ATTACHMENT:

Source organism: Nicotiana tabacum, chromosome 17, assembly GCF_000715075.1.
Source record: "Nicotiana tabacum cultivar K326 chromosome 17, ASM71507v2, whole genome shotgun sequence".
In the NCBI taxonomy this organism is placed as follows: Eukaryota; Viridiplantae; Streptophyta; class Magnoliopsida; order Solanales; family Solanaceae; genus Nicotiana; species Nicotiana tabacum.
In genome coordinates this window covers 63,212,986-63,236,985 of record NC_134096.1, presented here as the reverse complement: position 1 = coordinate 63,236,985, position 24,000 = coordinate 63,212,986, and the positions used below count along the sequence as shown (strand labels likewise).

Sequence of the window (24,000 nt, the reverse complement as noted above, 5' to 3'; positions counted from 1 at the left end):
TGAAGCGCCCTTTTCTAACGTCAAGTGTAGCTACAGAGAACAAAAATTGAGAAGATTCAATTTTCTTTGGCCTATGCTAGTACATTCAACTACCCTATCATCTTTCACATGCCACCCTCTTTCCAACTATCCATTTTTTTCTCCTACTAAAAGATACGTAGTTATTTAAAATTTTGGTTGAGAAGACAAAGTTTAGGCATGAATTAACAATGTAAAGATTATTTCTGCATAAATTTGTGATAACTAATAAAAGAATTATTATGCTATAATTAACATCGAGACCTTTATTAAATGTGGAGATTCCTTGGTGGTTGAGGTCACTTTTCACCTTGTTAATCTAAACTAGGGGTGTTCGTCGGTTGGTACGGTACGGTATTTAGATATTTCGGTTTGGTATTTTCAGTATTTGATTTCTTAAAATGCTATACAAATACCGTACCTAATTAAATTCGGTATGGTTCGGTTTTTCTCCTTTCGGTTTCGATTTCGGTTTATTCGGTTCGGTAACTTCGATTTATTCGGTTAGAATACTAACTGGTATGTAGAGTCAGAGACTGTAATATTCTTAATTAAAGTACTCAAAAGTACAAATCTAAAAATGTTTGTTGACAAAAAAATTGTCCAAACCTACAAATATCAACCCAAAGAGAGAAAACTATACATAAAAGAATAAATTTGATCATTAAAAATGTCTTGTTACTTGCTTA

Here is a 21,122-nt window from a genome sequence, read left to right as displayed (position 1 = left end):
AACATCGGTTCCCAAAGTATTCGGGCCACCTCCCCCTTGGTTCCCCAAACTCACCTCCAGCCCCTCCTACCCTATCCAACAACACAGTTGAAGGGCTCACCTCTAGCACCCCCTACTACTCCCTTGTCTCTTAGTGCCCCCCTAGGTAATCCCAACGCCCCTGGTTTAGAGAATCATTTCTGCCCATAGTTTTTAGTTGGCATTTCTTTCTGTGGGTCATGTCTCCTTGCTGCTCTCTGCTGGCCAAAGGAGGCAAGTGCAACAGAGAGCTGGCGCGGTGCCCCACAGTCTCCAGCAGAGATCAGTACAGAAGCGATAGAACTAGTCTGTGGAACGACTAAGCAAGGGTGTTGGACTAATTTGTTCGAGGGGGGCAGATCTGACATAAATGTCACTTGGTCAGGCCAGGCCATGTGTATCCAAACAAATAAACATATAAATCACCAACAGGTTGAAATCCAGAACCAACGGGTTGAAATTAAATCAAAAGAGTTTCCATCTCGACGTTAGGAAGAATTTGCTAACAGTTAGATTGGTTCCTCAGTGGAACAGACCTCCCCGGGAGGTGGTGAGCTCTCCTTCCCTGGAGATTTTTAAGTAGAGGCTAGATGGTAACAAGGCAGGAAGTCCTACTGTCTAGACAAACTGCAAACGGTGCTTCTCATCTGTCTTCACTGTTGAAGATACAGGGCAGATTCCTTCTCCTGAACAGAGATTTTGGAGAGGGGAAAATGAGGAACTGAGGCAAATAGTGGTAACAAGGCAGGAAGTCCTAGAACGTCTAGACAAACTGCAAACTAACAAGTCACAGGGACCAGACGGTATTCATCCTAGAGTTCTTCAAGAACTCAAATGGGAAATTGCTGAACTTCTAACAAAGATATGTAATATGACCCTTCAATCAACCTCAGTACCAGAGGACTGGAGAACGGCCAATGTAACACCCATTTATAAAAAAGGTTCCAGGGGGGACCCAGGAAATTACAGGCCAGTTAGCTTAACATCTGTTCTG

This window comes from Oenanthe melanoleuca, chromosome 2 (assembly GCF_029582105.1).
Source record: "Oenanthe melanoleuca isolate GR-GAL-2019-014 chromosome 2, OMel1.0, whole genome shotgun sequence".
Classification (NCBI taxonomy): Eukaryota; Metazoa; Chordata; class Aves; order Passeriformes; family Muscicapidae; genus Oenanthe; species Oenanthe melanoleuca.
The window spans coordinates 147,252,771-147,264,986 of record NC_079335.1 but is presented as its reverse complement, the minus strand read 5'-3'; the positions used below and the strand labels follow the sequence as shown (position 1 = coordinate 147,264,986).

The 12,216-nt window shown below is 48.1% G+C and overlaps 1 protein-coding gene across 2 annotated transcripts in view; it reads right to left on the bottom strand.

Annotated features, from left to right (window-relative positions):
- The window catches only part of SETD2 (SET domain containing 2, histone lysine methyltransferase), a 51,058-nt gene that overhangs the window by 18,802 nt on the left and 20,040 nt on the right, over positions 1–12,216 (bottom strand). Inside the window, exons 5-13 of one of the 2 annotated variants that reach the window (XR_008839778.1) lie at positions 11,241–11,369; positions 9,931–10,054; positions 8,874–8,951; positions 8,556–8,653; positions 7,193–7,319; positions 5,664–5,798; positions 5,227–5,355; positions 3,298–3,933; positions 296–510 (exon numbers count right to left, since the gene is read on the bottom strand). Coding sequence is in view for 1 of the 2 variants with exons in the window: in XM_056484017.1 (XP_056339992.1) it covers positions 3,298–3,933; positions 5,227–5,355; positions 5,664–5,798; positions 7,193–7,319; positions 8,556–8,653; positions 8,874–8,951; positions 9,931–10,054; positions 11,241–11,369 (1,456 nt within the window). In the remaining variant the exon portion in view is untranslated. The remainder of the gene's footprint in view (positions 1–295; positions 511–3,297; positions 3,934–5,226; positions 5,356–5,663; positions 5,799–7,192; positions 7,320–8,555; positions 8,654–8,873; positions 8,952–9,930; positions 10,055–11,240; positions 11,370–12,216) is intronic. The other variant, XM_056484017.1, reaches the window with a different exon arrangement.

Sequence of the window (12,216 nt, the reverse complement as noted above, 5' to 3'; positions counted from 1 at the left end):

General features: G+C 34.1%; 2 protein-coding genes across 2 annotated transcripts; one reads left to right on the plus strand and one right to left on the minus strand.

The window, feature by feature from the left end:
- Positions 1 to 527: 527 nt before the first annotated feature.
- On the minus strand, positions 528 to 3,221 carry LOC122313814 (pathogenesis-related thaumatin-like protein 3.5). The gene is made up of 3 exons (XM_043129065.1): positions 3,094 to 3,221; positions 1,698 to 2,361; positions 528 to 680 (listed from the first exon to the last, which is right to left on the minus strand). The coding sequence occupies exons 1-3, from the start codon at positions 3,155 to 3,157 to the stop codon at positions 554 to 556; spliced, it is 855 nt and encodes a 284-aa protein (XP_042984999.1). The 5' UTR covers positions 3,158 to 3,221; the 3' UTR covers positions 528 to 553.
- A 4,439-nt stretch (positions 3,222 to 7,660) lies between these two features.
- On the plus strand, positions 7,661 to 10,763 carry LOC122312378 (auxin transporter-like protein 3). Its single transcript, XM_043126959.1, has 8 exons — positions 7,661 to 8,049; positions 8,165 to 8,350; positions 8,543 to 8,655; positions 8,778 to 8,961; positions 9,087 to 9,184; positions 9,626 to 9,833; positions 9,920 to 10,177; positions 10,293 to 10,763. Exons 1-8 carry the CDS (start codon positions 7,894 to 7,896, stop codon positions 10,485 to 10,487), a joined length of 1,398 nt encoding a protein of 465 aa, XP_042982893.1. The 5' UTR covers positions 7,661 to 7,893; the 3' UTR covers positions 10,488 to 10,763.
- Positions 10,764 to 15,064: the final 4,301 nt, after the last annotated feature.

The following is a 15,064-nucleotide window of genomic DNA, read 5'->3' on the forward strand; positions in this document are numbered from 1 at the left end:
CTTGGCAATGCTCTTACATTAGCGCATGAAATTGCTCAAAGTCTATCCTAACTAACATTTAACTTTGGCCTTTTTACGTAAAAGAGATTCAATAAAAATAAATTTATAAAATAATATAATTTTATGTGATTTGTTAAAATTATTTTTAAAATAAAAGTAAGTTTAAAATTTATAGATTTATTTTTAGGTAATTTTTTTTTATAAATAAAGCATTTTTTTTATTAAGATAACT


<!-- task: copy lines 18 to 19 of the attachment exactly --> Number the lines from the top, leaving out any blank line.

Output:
The window, feature by feature from the left end:
- Positions 1 to 527: 527 nt before the first annotated feature.